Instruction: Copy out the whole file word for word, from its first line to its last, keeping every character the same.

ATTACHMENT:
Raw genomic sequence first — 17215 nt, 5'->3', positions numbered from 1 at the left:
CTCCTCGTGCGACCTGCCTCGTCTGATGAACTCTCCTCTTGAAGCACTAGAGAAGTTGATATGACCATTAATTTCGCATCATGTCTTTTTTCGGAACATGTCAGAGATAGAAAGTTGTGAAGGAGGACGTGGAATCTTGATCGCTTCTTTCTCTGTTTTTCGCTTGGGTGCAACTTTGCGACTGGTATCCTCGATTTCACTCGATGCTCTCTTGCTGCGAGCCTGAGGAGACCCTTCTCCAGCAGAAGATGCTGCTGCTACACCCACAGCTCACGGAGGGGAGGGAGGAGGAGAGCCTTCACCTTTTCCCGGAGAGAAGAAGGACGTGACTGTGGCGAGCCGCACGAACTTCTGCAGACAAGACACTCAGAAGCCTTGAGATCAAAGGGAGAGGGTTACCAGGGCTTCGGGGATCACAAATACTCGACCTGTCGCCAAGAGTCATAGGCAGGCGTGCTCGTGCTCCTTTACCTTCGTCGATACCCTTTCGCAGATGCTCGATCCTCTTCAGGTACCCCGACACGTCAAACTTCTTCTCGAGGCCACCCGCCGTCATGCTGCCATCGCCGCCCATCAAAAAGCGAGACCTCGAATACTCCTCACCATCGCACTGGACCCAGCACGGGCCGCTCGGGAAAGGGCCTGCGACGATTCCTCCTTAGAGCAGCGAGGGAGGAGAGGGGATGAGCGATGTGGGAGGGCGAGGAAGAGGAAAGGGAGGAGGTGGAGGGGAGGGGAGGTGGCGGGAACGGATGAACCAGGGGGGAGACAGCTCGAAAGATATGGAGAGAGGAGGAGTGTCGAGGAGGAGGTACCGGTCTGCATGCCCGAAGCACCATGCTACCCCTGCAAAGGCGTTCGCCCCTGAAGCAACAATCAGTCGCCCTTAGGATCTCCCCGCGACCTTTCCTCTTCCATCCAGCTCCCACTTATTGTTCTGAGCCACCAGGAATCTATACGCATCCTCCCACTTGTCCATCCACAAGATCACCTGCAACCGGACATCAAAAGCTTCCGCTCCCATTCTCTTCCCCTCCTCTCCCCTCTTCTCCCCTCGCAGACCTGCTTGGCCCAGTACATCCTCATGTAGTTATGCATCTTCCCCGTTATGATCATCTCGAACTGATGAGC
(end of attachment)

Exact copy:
Raw genomic sequence first — 17215 nt, 5'->3', positions numbered from 1 at the left:
CTCCTCGTGCGACCTGCCTCGTCTGATGAACTCTCCTCTTGAAGCACTAGAGAAGTTGATATGACCATTAATTTCGCATCATGTCTTTTTTCGGAACATGTCAGAGATAGAAAGTTGTGAAGGAGGACGTGGAATCTTGATCGCTTCTTTCTCTGTTTTTCGCTTGGGTGCAACTTTGCGACTGGTATCCTCGATTTCACTCGATGCTCTCTTGCTGCGAGCCTGAGGAGACCCTTCTCCAGCAGAAGATGCTGCTGCTACACCCACAGCTCACGGAGGGGAGGGAGGAGGAGAGCCTTCACCTTTTCCCGGAGAGAAGAAGGACGTGACTGTGGCGAGCCGCACGAACTTCTGCAGACAAGACACTCAGAAGCCTTGAGATCAAAGGGAGAGGGTTACCAGGGCTTCGGGGATCACAAATACTCGACCTGTCGCCAAGAGTCATAGGCAGGCGTGCTCGTGCTCCTTTACCTTCGTCGATACCCTTTCGCAGATGCTCGATCCTCTTCAGGTACCCCGACACGTCAAACTTCTTCTCGAGGCCACCCGCCGTCATGCTGCCATCGCCGCCCATCAAAAAGCGAGACCTCGAATACTCCTCACCATCGCACTGGACCCAGCACGGGCCGCTCGGGAAAGGGCCTGCGACGATTCCTCCTTAGAGCAGCGAGGGAGGAGAGGGGATGAGCGATGTGGGAGGGCGAGGAAGAGGAAAGGGAGGAGGTGGAGGGGAGGGGAGGTGGCGGGAACGGATGAACCAGGGGGGAGACAGCTCGAAAGATATGGAGAGAGGAGGAGTGTCGAGGAGGAGGTACCGGTCTGCATGCCCGAAGCACCATGCTACCCCTGCAAAGGCGTTCGCCCCTGAAGCAACAATCAGTCGCCCTTAGGATCTCCCCGCGACCTTTCCTCTTCCATCCAGCTCCCACTTATTGTTCTGAGCCACCAGGAATCTATACGCATCCTCCCACTTGTCCATCCACAAGATCACCTGCAACCGGACATCAAAAGCTTCCGCTCCCATTCTCTTCCCCTCCTCTCCCCTCTTCTCCCCTCGCAGACCTGCTTGGCCCAGTACATCCTCATGTAGTTATGCATCTTCCCCGTTATGATCATCTCGAACTGATGAGC